For people with pancreatic cancer and their loved-ones, PanCAN Patient Services serves as a vital resource during what can be a complicated and difficult time. Our team of expert Case Managers walk with patients through challenges and decision points, providing information and support. Building on our long history working with families impacted by pancreatic cancer, we recently added another small but mighty team, helping to address barriers we have seen in the healthcare system that make a life-changing diagnosis even more challenging to navigate. They are on deck, ready to assist patients who need extra support. Learn more about our two new Patient Navigators, Juan Piña and Brianne Flores, and the work that they do.
What is a PanCAN Patient Navigator?
Brianne: Working together with our incredible team of Case Managers, Patient Navigators serve as a guide for patients and caregivers throughout their journey to help them navigate the complexities of the healthcare system. When constituents reach out to the Patient Services Help Line, Case Managers are the first point of contact. They help the constituent understand their needs and what information they would benefit from. As Patient Navigators, we provide an extra level of support and attention to ensure those needs are met, even when faced with barriers that seem hard to overcome.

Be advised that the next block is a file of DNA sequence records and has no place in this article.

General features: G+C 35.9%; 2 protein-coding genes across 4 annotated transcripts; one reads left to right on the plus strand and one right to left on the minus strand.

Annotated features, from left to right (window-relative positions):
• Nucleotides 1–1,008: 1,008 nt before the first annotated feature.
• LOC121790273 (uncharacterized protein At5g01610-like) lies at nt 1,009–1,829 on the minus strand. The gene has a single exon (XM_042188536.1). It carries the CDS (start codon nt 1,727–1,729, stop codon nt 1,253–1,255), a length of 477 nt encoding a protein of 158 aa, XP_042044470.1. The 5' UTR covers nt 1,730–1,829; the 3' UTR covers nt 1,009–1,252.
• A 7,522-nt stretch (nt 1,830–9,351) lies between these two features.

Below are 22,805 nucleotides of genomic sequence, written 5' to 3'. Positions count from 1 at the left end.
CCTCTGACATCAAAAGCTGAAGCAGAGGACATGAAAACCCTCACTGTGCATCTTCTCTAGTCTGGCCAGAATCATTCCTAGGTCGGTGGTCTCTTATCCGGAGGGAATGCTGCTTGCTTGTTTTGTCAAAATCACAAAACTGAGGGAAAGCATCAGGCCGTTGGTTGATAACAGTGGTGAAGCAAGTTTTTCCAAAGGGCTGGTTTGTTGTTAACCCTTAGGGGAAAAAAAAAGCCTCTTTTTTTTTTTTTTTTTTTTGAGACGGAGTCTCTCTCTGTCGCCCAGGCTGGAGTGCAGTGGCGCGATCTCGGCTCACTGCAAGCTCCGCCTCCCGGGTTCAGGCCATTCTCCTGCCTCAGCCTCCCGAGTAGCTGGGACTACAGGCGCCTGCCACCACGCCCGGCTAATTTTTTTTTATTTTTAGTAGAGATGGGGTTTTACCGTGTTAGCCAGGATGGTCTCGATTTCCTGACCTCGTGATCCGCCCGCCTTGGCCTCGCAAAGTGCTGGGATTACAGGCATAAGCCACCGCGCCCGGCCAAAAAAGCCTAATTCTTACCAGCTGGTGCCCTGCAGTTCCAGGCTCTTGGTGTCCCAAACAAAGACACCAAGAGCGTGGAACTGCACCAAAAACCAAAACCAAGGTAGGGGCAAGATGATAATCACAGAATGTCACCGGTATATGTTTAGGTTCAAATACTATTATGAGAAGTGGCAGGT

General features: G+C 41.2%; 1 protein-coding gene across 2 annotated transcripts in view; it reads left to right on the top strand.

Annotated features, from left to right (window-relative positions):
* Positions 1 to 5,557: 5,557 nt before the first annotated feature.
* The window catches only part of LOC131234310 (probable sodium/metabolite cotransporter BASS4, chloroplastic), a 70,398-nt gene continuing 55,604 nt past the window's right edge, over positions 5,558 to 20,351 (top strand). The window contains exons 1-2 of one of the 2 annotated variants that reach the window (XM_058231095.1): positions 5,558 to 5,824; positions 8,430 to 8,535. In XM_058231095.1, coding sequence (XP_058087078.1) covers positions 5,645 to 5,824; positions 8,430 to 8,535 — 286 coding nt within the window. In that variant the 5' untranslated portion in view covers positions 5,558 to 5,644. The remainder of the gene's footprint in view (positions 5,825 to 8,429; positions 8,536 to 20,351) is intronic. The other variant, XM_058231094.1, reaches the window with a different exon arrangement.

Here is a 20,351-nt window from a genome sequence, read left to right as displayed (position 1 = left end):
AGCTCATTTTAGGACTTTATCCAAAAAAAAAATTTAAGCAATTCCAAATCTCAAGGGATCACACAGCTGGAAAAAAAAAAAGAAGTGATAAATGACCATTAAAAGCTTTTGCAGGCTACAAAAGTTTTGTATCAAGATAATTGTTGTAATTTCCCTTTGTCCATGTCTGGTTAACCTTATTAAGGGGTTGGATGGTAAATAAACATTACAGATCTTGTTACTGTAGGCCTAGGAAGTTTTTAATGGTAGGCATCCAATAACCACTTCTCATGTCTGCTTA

Juan: As we all know, when facing pancreatic cancer, there’s a healthcare team that’s coming to the patient’s aid. Even though the healthcare team provides education and support, they can have a limited amount of time with each patient during appointments. The patient navigator is there to provide additional information and understanding before and after patients talk with their healthcare team. This is especially important given that everyone has different levels of literacy, whether it’s tech literacy or maybe it’s a language barrier. Our job as navigators is to provide assistance and outreach – a level of support that not all patients have. I speak Spanish, so together we can help constituents in diverse communities.
What are some of the conversations you are having with constituents as a Patient Navigator?
Juan: There is a need to provide information to people who don’t know the healthcare system – maybe this is their first major diagnosis and they need that support. We empower them to have conversations with their doctor about options beyond the standard of care, like precision medicine or clinical trials. Sometimes patients don’t necessarily know what to ask at their appointments. We provide that education so that they can know that it’s okay to ask your doctor questions. It’s okay to explore treatment options and to discuss treatment options. Even if a patient is not pursuing them immediately, there can be a possibility to revisit the conversation later and they’ll have the information at the ready.
Brianne: We give guidance for some of PanCAN’s programs, like Know Your Tumor®, which offers free tumor biomarker testing to help determine if there are treatments available tailored to that patient’s biology. When the report is completed for Know Your Tumor, our responsibility is to share or relay that information to the patient and let them know that their report has been delivered to their doctor. We will then, of course, encourage them to have those important conversations with the healthcare team about how they can utilize the report to help inform treatment decisions. We can also perform a clinical trial search and help them enroll in trials that are targeting the mutations listed on their report.